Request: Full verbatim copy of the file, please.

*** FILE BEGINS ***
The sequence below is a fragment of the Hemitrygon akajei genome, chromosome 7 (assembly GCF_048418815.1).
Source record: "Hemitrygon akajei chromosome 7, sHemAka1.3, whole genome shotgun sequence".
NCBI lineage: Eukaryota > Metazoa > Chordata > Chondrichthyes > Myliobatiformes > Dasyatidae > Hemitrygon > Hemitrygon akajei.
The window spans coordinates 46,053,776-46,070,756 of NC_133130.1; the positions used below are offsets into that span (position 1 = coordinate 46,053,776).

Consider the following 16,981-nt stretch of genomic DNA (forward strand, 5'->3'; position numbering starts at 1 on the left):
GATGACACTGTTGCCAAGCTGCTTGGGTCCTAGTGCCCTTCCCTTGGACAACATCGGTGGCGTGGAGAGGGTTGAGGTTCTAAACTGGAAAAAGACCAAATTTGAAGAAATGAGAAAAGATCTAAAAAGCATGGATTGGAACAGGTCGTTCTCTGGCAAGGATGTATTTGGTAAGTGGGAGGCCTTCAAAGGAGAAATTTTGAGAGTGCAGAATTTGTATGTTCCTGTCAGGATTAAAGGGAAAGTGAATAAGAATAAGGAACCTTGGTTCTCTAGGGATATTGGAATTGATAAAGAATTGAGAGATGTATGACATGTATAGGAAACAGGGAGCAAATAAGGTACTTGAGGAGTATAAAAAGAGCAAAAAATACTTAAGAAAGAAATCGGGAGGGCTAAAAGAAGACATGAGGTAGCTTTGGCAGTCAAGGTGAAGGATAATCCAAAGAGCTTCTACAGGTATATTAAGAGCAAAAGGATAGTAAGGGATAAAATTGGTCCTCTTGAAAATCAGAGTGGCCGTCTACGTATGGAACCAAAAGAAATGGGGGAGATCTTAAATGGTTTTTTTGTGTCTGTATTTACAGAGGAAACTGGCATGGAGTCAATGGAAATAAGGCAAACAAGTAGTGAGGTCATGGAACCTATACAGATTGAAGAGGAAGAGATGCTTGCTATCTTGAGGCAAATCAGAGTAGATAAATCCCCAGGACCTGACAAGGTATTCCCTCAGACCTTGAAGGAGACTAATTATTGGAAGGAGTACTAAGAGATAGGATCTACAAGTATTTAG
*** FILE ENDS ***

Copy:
The sequence below is a fragment of the Hemitrygon akajei genome, chromosome 7 (assembly GCF_048418815.1).
Source record: "Hemitrygon akajei chromosome 7, sHemAka1.3, whole genome shotgun sequence".
NCBI lineage: Eukaryota > Metazoa > Chordata > Chondrichthyes > Myliobatiformes > Dasyatidae > Hemitrygon > Hemitrygon akajei.
The window spans coordinates 46,053,776-46,070,756 of NC_133130.1; the positions used below are offsets into that span (position 1 = coordinate 46,053,776).

Consider the following 16,981-nt stretch of genomic DNA (forward strand, 5'->3'; position numbering starts at 1 on the left):
GATGACACTGTTGCCAAGCTGCTTGGGTCCTAGTGCCCTTCCCTTGGACAACATCGGTGGCGTGGAGAGGGTTGAGGTTCTAAACTGGAAAAAGACCAAATTTGAAGAAATGAGAAAAGATCTAAAAAGCATGGATTGGAACAGGTCGTTCTCTGGCAAGGATGTATTTGGTAAGTGGGAGGCCTTCAAAGGAGAAATTTTGAGAGTGCAGAATTTGTATGTTCCTGTCAGGATTAAAGGGAAAGTGAATAAGAATAAGGAACCTTGGTTCTCTAGGGATATTGGAATTGATAAAGAATTGAGAGATGTATGACATGTATAGGAAACAGGGAGCAAATAAGGTACTTGAGGAGTATAAAAAGAGCAAAAAATACTTAAGAAAGAAATCGGGAGGGCTAAAAGAAGACATGAGGTAGCTTTGGCAGTCAAGGTGAAGGATAATCCAAAGAGCTTCTACAGGTATATTAAGAGCAAAAGGATAGTAAGGGATAAAATTGGTCCTCTTGAAAATCAGAGTGGCCGTCTACGTATGGAACCAAAAGAAATGGGGGAGATCTTAAATGGTTTTTTTGTGTCTGTATTTACAGAGGAAACTGGCATGGAGTCAATGGAAATAAGGCAAACAAGTAGTGAGGTCATGGAACCTATACAGATTGAAGAGGAAGAGATGCTTGCTATCTTGAGGCAAATCAGAGTAGATAAATCCCCAGGACCTGACAAGGTATTCCCTCAGACCTTGAAGGAGACTAATTATTGGAAGGAGTACTAAGAGATAGGATCTACAAGTATTTAG